Just a note from my experience ….. I have a miniature Schnauzer who had constant UTIs and crystals in her bladder. She was on the prescribed Hills diet-can’t even remember the name-maybe the CD…for a few years but she still had crystals. After a very expensive surgery to have an extremely large one removed, I decided the Hills was clearly not working for her. Another disadvantage to this food is that it is high in fat…not good for Schnauzer’s who are more prone to pancreatitis. Long story short…..I did a lot of research and questioning. I read how distilled water is given to cats who develop crystals. I asked my vet, whom I love, about this. She said there hadn’t been studies in dogs with distilled water but it might be worth a try. I have been giving her nothing but distilled water for two years now…..not a single infection or crystal in that time. She had blood work done last month as a follow up to be certain she was okay after a minor bout of pancreatitis (she got into some puppy food which is high in fat)and the vet said she didn’t know what I was feeding but to keep it up, as her blood work was perfect! I’ve been happy with Kirkland Healthy Weight dry, canned Kirkland Natures Domain Turkey and Pea Stew, and distilled water!
    Check it out maybe.

  • Susan

    Hi Morgan, my boy suffers with IBD (Colitis) with Colitis your dog is sensitive to certain foods & you have to work out which foods they’re…..My boy can’t eat chicken, corn, barley, corn gluten meal & maize most ingredients in vet diets, after 2-3 yrs I finally try Taste Of The Wild, Sierra Mountain Roasted Lamb & finally he’s doing firm poos & no more food sensitivities. Have a look at “Californian Natural” Lamb Meal & Rice it has just 3 ingredients, dogs with IBD do well on the California Natural limited ingredient kibbles & the Taste Of The Wild, Pacific Stream Smoked Salmon & the Sierra Mountain Roasted Lamb, these kibbles just have the 1 protein & are chicken free & have limited ingredients…always slowly introduce a new kibble I use to take 2 weeks..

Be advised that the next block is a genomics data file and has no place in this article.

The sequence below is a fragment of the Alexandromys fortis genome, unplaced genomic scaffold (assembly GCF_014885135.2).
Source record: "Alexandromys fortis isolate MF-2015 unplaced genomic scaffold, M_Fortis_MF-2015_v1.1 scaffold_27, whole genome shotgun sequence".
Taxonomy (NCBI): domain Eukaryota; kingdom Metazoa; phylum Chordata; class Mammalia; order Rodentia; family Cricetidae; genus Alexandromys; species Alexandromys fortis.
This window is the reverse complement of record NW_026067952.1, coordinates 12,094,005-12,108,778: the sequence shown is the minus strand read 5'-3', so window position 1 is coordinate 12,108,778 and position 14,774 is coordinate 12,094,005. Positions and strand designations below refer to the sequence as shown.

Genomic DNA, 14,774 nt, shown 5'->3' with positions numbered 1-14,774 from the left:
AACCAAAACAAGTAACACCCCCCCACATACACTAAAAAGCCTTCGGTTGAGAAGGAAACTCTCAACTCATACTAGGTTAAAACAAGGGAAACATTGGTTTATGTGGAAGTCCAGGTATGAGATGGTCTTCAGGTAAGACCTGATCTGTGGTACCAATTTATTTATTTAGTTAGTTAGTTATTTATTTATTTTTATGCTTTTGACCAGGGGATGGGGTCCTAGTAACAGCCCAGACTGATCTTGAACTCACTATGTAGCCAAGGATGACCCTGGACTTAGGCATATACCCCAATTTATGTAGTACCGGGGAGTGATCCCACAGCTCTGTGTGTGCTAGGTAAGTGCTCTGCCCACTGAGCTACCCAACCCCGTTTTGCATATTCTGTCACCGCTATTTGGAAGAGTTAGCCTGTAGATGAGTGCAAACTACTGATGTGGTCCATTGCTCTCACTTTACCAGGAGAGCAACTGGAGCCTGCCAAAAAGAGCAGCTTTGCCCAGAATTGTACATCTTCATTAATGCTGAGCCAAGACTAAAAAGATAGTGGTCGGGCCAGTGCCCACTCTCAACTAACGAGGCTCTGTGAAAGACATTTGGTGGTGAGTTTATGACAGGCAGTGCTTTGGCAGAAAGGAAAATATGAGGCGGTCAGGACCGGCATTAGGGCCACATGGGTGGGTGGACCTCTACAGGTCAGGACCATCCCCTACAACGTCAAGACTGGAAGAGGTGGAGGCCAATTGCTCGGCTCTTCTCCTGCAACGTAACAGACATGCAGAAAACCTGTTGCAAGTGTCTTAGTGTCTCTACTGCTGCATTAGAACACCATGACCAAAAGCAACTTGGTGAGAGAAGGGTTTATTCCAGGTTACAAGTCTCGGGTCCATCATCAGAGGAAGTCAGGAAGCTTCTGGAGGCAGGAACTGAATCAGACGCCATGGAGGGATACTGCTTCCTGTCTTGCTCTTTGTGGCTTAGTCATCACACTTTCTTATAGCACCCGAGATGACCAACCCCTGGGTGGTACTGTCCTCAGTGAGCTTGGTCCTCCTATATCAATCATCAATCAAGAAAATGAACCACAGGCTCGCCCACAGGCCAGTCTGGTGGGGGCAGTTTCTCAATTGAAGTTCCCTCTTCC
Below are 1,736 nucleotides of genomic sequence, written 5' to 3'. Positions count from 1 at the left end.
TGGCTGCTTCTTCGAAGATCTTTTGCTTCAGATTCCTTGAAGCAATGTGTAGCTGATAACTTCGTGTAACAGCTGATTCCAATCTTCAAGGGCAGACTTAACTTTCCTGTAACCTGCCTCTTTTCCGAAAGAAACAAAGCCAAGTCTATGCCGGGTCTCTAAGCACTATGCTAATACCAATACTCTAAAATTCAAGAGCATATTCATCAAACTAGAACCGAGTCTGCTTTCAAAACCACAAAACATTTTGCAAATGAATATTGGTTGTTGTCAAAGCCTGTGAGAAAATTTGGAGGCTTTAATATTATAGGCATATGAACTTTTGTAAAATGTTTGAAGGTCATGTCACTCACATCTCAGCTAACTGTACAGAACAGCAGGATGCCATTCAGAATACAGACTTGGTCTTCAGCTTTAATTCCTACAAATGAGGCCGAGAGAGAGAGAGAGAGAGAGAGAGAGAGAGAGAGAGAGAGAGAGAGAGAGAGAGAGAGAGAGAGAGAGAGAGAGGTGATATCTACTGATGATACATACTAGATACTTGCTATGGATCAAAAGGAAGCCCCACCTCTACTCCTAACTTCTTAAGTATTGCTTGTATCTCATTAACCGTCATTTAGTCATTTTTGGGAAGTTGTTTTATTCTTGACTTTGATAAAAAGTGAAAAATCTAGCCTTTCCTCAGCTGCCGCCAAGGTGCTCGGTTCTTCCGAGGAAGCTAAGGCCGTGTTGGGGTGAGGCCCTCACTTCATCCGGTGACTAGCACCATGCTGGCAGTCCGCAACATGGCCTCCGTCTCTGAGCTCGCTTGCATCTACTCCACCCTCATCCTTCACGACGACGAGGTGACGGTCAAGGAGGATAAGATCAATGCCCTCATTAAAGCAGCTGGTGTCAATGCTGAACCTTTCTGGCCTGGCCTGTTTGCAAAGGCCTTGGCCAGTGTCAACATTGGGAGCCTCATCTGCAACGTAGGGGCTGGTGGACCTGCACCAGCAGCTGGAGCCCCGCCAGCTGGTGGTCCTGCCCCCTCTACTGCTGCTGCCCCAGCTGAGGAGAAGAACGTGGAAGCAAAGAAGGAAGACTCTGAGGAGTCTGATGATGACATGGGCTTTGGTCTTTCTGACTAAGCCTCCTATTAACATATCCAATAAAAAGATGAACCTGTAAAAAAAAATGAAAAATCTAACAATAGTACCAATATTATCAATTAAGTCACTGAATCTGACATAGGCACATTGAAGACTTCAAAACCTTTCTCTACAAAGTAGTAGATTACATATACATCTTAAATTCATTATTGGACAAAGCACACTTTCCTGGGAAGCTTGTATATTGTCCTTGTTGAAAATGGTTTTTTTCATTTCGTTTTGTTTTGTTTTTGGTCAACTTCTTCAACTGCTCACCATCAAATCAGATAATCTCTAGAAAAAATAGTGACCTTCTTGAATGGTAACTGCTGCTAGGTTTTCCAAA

• dgjenkins

    I’m having allergy issues myself with my girl right now. My girl wasn’t confirmed to have chicken and beef allergies but suspected. I am currently working with a holistic vet who told me unless it’s Rx food, it could have chicken in it. Even the rabbit I have been feeding. Which explains why I’ve gotten about 75% improvement but not totally resolved the itchy toes and mouth issue. This vet says the reason for this is the manufacturer does not clean the machines between different proteins. So, if they ran chicken food thru then followed with rabbit there would still be some bit of chicken that could be in the rabbit. She said there are no regulations on this and the ONLY way you can assure you are getting a single protein is to feed a RX diet or make their food yourself. She said the rx food is specific to that single protein. It’s regulated. So, your vet probably doesn’t mean for your dog to ever be off that diet for that reason.